In the transitional climates, warm-season turfgrasses are more heat and drought resistant and require fewer pesticide and fertilizer inputs than cool-season turfgrasses, but an extended winter dormancy period in warm-season turfgrasses makes them less attractive. Our objective was to evaluate color intensity and persistence of colorants applied at two volumes, once or sequentially, on buffalograss (Buchloe dactyloides) maintained at 2.5 inches and zoysiagrass (Zoysia japonica) maintained at 0.5 inch. Field studies were conducted in Manhattan, KS, and Haysville, KS, from Oct. 2013 to May 2014 on dormant ‘Sharpshooter’ and ‘Cody’ buffalograss and ‘Meyer’ zoysiagrass. The colorants Green Lawnger, Endurant, and Wintergreen Plus were applied at 100 or 160 gal/acre in autumn (single application) or autumn plus midwinter (sequential application). Every 2 weeks, visual turf color was rated on a 1 to 9 scale (9 = best) with ratings based on the intensity of the color, not the color (hue) of green. Few differences in color persistence occurred among colorants, but color persisted longer at the higher spray volume. In general, buffalograss receiving a single autumn colorant application had acceptable color (i.e., a visual rating ≥6) for 55–70 days at 100 gal/acre or 55–88 days at 160 gal/acre. Zoysiagrass receiving a single autumn colorant application had acceptable color for 56–97 days at 100 gal/acre or 97–101 days at 160 gal/acre. Across all sites, a sequential midwinter application applied at 160 gal/acre on buffalograss and both application volumes on zoysiagrass provided acceptable green turf color from that point until spring green-up. Most buffalograss plots receiving the sequential midwinter application at 100 gal/acre had acceptable color from that point until spring green-up. Winter color of buffalograss and zoysiagrass can be enhanced by colorant application, and a longer period of acceptable color can be achieved by applying at a higher volume or by including a sequential midwinter treatment.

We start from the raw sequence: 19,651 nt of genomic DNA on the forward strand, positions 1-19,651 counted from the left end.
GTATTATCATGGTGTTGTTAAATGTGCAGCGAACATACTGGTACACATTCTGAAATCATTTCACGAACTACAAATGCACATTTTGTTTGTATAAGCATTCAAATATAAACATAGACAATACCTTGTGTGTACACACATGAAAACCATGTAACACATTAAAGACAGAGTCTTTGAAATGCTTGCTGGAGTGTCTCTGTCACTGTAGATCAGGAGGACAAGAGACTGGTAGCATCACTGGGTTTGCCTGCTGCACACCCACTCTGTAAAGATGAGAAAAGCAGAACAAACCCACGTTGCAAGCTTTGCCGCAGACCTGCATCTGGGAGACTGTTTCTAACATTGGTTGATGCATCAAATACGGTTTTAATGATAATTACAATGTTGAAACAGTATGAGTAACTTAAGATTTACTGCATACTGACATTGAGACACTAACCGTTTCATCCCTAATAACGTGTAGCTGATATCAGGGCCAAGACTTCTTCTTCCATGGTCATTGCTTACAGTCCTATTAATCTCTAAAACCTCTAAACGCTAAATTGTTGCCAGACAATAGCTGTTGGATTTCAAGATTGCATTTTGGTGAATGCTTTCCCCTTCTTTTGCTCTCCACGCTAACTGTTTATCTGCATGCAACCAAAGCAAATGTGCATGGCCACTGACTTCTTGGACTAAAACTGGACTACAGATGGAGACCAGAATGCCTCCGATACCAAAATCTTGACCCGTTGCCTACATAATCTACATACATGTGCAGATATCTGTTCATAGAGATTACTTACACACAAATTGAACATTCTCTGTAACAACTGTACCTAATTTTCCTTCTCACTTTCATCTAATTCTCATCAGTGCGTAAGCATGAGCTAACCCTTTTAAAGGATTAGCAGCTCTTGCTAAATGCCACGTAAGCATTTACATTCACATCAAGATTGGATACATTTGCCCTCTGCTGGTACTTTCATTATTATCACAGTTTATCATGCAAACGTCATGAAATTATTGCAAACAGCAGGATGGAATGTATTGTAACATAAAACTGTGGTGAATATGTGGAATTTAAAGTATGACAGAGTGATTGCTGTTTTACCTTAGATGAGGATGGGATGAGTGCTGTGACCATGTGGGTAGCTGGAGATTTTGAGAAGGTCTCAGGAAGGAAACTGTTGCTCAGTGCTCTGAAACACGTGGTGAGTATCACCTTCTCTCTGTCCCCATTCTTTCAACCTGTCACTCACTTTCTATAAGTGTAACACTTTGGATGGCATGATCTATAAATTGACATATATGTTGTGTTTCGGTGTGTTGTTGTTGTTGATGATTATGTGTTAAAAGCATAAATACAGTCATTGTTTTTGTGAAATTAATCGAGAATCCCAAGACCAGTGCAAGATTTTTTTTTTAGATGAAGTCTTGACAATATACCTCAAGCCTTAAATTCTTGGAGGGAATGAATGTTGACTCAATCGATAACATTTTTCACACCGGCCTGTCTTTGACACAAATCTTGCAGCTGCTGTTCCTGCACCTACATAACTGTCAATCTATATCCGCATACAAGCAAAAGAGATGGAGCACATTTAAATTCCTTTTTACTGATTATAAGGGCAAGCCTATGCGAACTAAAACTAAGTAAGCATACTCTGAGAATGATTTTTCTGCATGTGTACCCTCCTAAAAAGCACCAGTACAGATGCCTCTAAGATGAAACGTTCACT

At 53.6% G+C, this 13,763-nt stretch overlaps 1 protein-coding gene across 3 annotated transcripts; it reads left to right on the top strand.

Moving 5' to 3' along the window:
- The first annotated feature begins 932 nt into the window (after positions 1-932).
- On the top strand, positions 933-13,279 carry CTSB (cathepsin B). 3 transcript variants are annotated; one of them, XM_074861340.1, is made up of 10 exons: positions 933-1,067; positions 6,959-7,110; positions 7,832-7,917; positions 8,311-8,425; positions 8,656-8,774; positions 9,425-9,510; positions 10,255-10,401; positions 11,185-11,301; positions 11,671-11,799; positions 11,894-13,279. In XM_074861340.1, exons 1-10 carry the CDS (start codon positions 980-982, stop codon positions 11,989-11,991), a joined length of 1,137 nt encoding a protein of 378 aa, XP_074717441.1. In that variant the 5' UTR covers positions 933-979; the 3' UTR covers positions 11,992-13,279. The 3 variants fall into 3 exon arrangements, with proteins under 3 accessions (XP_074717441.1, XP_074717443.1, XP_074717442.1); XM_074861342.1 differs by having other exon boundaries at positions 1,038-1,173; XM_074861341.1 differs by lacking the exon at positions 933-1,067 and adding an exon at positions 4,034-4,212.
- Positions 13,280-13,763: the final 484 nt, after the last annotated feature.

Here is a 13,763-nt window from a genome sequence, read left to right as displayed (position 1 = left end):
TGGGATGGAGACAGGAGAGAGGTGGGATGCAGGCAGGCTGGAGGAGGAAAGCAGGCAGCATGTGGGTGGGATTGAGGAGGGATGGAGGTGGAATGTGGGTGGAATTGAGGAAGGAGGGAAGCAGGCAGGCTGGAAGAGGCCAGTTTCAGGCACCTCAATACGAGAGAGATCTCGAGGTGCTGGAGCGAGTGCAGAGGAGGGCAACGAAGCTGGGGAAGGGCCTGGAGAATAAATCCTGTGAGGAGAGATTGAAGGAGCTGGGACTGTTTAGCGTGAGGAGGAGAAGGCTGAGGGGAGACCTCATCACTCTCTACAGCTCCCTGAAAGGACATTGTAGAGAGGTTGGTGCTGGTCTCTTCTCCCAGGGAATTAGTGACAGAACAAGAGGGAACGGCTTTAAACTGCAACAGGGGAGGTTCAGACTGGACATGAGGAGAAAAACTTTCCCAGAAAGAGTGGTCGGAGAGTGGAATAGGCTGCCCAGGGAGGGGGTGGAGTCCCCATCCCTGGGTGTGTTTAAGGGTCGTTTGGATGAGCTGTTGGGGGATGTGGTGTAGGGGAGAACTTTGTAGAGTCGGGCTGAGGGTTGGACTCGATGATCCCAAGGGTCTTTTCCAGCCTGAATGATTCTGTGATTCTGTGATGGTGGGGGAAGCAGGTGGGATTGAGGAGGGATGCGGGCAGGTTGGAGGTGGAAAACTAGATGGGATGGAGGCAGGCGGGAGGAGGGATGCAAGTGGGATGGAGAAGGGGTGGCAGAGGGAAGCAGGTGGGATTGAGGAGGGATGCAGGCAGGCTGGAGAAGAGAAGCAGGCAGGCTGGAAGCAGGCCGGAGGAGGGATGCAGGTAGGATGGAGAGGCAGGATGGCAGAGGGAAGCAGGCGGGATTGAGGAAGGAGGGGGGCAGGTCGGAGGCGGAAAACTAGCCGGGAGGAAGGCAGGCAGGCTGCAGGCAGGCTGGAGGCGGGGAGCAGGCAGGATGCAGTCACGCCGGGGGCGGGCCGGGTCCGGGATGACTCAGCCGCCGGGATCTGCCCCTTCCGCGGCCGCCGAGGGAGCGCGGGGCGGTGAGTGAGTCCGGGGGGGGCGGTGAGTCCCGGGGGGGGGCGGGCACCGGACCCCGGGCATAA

Sweetpotatoes (Ipomoea batatas) are nutritious, easily stored, and well adapted to a variety of organic farming operations. This widely consumed root crop is propagated through the use of cuttings, known as slips. Slips are commercially grown primarily in the southeastern United States, and growers in the central United States still have limited access to sweetpotato planting material. Production of organic slips in high tunnels (HTs) could be a profitable enterprise for growers in the central United States given the season extension afforded by controlled-environment agriculture, which could allow growers to diversify their operations and facilitate crop rotation. In trials conducted in 2016 and 2017 at two research stations in northeast and south central Kansas, a systems comparison was used to evaluate the yield and performance of organic sweetpotato slips grown in HT as compared with the open field (OF), with four to six replications at each location. Propagation beds planted with ‘Beauregard’ seed roots in 2016 and ‘Orleans’ in 2017 were established in HT and OF under similar cultural methods and planting schedules. Slips were harvested from both treatment groups and transplanted to field plots to investigate the impact of production system on transplant establishment and storage root production. Slip yield from HT was greater than OF at both locations in 2016 (P ≤ 0.001), but this trend was inconsistent in 2017. Slips grown in HT were on average 12% less compact (slip dry weight per centimeter length) with fewer nodes than their OF counterparts in 2016. Nonetheless, mean comparisons for vine length, stem diameter, and total marketable storage root yield were not significant between HT and OF treatments (1.7 and 2.1 lb/plant, respectively). Similarly, the number of marketable storage roots for HT and OF groups was comparable (3.4 and 3.8 storage roots/plant, respectively). Although more research is needed to evaluate the feasibility of slips grown in HT and to determine recommendations for seed root planting densities, results from this study suggest that HT organic sweetpotato slip production could be a viable alternative to OF production as it relates to slip performance. According to this study, HT production could be a useful mechanism for growing sweetpotato slips, which could provide regional growers more control over planting material. Furthermore, HT slip production could promote the adoption of an underused vegetable crop that can be grown throughout many parts of the United States.